Sunflower Sunday.

The Open Road Ahead has taken its readers to the World’s Largest Light Bulb. The World’s Tallest Grandfather Clock. The World’s Largest Penny. The World’s Largest Model Railroad. My wife and I enjoy finding these hidden gems along the highways and byways of our country. On a beautiful Sunday morning in early September, we set off for another Largest, although this one is slightly more modest: the Largest Sunflower Maze on the East Coast! With over 1.5 million flowers in bloom last year, Liberty Farm’s Sussex County Sunflower Maze runs each year from mid August until mid September. We spent the morning wandering around fields of flowers, taking in the beautiful sights and fragrances of this natural work of art.

Before beginning the trip, however, I first wanted to take a brief detour into some photos from year’s past.

A Trip Down Memory Lane

Slide photo of white Ford Pinto.
I spent Saturday afternoon with my mom, going through old photos together. I came cross this shot of one of the cars in which I learned how to drive: my grandmom’s 1978 Ford Pinto, also known as “Rampage.”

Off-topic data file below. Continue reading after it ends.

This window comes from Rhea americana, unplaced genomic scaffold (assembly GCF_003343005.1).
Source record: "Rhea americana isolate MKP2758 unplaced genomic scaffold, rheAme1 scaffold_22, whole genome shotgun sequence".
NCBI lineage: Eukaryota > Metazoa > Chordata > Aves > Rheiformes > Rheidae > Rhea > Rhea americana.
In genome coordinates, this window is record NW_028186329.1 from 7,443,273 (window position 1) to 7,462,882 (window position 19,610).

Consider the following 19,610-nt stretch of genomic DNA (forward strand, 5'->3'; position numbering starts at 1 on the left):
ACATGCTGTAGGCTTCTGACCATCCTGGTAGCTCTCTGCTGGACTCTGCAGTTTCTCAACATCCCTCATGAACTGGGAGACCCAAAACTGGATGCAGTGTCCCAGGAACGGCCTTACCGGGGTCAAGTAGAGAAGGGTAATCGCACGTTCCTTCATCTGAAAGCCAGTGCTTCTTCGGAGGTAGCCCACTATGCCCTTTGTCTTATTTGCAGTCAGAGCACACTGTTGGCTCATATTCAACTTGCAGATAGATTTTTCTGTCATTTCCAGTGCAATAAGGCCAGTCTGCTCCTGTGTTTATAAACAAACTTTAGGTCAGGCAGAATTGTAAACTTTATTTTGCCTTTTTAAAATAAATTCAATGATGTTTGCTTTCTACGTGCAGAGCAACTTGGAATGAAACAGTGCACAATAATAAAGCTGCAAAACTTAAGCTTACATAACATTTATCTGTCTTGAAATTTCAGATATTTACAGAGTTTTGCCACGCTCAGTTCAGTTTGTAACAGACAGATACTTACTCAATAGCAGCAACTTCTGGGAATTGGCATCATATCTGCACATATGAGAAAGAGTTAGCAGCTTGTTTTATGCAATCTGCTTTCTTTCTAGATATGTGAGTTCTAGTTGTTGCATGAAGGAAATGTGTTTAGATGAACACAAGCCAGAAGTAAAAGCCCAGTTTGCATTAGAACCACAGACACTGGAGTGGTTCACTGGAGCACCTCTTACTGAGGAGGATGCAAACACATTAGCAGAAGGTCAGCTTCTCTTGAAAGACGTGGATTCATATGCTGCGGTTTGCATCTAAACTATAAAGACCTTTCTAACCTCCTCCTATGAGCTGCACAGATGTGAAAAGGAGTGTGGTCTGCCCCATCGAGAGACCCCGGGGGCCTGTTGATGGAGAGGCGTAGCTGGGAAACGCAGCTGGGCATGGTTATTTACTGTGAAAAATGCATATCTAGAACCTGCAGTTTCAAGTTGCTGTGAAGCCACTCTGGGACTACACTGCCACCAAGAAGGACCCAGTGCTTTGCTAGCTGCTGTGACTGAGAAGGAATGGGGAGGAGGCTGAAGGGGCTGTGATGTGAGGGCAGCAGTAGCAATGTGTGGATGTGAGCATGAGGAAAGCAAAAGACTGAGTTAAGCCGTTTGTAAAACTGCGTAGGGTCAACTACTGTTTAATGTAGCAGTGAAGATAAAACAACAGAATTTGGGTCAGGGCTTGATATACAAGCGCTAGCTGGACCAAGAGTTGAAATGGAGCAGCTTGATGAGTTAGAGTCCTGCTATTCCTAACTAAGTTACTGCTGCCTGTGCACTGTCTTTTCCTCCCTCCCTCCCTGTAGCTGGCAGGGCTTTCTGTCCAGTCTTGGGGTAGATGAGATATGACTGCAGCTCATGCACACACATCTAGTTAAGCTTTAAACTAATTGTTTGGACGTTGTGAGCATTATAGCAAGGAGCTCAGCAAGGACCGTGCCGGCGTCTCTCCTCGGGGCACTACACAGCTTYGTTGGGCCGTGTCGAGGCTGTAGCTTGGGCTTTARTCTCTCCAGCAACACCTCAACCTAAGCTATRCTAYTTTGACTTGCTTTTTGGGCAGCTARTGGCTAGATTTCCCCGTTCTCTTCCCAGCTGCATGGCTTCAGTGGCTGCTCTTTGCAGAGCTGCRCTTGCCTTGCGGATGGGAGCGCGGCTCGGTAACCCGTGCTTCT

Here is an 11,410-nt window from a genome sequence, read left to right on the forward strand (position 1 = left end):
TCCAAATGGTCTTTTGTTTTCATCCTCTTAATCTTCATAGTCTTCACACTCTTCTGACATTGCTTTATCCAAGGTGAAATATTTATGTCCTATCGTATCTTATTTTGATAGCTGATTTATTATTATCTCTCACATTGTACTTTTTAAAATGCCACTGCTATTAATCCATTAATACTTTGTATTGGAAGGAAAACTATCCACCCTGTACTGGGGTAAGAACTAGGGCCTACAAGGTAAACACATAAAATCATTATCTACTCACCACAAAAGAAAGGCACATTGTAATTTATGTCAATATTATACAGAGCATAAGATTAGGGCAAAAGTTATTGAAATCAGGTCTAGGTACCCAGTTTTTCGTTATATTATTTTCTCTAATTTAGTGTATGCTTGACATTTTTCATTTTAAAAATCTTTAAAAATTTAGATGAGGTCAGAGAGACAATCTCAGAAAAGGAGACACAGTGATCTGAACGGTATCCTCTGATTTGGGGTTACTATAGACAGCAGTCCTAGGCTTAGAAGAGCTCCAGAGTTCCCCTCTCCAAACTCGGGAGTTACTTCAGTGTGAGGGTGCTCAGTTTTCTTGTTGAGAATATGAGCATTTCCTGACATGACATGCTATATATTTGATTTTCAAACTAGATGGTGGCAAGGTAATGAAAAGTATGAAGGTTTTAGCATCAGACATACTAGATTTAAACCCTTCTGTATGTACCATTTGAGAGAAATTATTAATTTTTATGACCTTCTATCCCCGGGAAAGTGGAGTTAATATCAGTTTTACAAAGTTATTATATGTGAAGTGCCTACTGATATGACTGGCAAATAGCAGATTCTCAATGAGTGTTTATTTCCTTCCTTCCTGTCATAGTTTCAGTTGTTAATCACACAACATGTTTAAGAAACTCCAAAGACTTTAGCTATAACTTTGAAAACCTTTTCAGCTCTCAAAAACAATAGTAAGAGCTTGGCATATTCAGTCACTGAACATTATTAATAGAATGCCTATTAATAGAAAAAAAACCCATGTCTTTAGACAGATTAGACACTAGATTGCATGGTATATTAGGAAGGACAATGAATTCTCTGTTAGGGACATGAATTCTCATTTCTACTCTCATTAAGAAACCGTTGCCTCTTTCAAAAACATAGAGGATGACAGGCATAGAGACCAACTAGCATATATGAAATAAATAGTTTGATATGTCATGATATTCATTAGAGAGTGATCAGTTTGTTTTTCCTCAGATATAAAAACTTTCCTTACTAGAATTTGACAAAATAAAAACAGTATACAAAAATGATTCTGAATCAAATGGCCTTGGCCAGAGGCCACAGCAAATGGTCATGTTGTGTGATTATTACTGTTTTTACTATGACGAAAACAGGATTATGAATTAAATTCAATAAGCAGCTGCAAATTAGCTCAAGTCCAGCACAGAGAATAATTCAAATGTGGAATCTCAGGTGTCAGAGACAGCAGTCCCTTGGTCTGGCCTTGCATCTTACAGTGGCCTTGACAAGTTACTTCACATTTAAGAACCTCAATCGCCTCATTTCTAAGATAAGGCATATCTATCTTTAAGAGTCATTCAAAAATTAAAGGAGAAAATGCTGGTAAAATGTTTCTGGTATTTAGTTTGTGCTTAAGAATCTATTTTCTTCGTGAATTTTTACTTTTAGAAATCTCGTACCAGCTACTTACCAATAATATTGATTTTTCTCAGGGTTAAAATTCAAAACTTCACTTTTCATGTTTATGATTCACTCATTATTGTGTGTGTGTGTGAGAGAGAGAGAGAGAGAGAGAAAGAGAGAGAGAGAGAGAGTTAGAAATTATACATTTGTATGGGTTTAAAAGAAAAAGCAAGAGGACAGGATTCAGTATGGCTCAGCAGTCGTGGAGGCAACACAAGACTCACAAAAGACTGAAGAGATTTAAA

1984 Honda Accord parked along residential street.
A while ago, I had asked my mom if she had any shots of my first car, and yesterday she delivered! This is it – the car that started my lifelong ownership of Hondas: a 1984 Honda Accord hatchback. I may have done a little dance when mom pulled these photos out.
Dashboard of Honda Accord (blue, with black accents).
The photos brought back SO MANY memories! Check out the aftermarket Denon AM/FM/Tape stereo system! It had an auxiliary port so I could plug in my Sony Discman and listen to CDs in my car – what luxury in the early 1990s! If you look closely at the gauge cluster, you can see the mileage as well: over 54,000 miles when this shot was taken.
Trunk and rear speakers of Honda Accord.
My Dad’s longstanding hobby is hifi audio systems, and he is pretty handy with electronics, so he upgraded the speakers in my car with a pair of JBL speakers in the trunk and Boston Acoustics in the front doors. I may not have had the most expensive car in my high school’s parking lot, but I had an AMAZING sound system. You could hear me coming and going.
Side profile of 1984 Honda Accord hatchback.
So many memories! We had this car in the family since 1984 when it was purchased new at the local Honda dealer. It was my Mom’s car, but she gave it to me my senior year of high school (THANKS MOM!!!) and it was a great ride. Seeing this brings back so many memories of my childhood. The only thing I’m missing is Burgess Meredith’s voice narrating those old Honda commercials in the 80s.